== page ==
The existing light network is dated and is a hodgepodge of different types, which are inefficient and unreliable and unable to be monitored remotely. Besides the streetlights, lighting for about 30 bike trail, tunnel and “Welcome to Washington D.C.” signs will be replaced.

Wells Fargo is set to price the $154.535 million of revenue bonds on Tuesday.

The issue is composed of $140.185 million of Series 2022A tax-exempt private activity green revenue bonds that are subject to the alternative minimum tax and $14.35 million of Series 2022 taxable green revenue bonds. There is no third-party verification of the green status.

Burger said that the Infrastructure Investment and Jobs Act passed by Congress in November helped the District save money by allowing it to use tax-exempt bonds.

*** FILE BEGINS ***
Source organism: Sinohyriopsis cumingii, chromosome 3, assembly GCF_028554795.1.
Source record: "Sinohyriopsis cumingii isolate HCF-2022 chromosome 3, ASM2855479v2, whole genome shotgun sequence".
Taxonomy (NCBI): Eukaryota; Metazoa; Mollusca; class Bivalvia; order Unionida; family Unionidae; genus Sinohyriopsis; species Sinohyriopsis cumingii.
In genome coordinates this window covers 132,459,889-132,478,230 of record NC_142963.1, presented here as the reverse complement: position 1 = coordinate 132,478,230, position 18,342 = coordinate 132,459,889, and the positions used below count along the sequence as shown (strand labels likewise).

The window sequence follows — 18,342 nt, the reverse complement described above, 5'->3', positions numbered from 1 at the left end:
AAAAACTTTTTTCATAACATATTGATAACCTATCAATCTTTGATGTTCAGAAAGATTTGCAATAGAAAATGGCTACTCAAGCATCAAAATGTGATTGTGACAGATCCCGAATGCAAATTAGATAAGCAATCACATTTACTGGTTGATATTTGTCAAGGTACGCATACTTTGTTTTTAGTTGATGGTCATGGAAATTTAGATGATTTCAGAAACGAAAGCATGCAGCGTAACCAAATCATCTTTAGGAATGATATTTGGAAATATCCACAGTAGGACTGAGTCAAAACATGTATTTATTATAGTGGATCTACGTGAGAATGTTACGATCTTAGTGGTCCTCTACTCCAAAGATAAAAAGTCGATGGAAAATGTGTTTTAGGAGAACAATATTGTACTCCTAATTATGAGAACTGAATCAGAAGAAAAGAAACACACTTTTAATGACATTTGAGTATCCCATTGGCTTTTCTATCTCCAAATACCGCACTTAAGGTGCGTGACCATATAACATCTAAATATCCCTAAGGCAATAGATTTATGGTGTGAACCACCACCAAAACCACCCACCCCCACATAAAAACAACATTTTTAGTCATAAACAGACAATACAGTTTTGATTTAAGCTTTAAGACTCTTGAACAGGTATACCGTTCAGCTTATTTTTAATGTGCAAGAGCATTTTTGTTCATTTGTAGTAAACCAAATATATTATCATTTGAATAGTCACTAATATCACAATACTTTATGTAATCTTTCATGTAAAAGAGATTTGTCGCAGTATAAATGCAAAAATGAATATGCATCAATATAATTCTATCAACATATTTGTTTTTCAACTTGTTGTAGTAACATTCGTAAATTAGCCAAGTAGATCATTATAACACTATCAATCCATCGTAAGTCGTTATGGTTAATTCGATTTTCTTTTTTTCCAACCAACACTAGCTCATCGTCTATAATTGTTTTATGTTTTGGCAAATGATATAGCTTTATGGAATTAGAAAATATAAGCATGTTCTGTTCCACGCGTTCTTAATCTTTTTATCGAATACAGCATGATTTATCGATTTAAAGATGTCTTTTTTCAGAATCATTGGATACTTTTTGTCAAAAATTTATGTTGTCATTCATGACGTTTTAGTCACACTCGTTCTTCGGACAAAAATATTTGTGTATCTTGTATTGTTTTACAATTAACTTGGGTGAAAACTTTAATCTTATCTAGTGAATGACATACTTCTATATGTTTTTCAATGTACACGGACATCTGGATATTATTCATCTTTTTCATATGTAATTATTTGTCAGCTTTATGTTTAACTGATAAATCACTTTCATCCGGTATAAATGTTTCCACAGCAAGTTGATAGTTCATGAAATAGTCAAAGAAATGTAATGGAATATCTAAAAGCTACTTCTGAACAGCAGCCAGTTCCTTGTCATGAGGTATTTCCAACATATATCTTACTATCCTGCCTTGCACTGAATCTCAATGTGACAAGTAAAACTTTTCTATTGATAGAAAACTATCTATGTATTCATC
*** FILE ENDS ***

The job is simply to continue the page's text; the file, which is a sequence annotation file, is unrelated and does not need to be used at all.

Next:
“The project received an allocation from the U.S. Department of Transportation and that allocation was important because the use of tax-exempt financing allows us to reduce the cost to the district,” she said. “The infrastructure bill increased the allocation of private activity bonds and that really makes projects like this more possible, because there is now more available capacity to issue tax-exempt bonds for transportation and for infrastructure projects such as this.”

The Series 2022A tax-exempts are tentatively structured as split serials due Feb. 28 and Aug. 31 running from 2025 to 2037; the Series 2020B taxables are tentatively structured as term bonds, due Feb. 28, 2025.

TD Securities is co-manager on the deal and Orrick Herrington & Sutcliff is bond counsel.